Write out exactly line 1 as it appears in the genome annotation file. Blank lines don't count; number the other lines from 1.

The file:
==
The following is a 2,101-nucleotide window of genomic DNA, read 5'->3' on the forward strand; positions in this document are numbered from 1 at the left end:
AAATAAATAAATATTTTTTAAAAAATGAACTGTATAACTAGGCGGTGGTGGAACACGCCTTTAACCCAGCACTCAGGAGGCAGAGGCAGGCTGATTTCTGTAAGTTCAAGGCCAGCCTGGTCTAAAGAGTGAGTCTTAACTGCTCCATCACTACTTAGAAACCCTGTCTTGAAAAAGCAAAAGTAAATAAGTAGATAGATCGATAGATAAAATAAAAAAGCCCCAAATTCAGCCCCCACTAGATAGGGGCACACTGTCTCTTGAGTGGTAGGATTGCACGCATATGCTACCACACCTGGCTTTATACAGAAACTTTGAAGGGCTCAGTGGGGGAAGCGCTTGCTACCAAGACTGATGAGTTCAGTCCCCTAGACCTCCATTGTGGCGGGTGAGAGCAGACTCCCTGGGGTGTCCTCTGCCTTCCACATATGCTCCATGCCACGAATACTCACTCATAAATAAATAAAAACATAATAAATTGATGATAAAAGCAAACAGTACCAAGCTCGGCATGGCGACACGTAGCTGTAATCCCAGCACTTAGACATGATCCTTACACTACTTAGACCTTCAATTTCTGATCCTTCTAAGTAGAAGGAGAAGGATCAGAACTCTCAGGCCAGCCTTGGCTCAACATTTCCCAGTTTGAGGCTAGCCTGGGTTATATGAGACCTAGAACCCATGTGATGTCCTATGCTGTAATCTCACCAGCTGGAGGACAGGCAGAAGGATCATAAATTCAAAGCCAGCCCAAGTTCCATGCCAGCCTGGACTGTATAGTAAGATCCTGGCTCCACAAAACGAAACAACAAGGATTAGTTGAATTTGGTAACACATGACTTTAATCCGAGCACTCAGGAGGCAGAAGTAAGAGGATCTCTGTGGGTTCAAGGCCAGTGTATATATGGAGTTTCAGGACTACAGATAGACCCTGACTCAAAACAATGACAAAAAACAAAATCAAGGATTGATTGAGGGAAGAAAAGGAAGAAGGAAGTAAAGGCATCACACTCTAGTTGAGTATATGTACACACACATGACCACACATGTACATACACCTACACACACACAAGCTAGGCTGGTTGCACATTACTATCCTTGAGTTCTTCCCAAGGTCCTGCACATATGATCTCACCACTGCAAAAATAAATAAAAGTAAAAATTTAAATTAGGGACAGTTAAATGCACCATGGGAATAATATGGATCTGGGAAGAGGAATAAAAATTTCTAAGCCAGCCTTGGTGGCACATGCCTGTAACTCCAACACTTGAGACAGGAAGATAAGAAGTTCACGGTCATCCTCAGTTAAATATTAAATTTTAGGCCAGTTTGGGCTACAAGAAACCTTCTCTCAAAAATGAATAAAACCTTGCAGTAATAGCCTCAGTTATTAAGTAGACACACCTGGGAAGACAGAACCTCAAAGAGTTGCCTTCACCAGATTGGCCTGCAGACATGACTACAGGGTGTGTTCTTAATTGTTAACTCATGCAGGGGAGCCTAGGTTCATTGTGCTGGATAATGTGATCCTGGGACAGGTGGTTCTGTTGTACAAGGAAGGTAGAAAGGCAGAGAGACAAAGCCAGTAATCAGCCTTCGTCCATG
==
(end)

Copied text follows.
The following is a 2,101-nucleotide window of genomic DNA, read 5'->3' on the forward strand; positions in this document are numbered from 1 at the left end: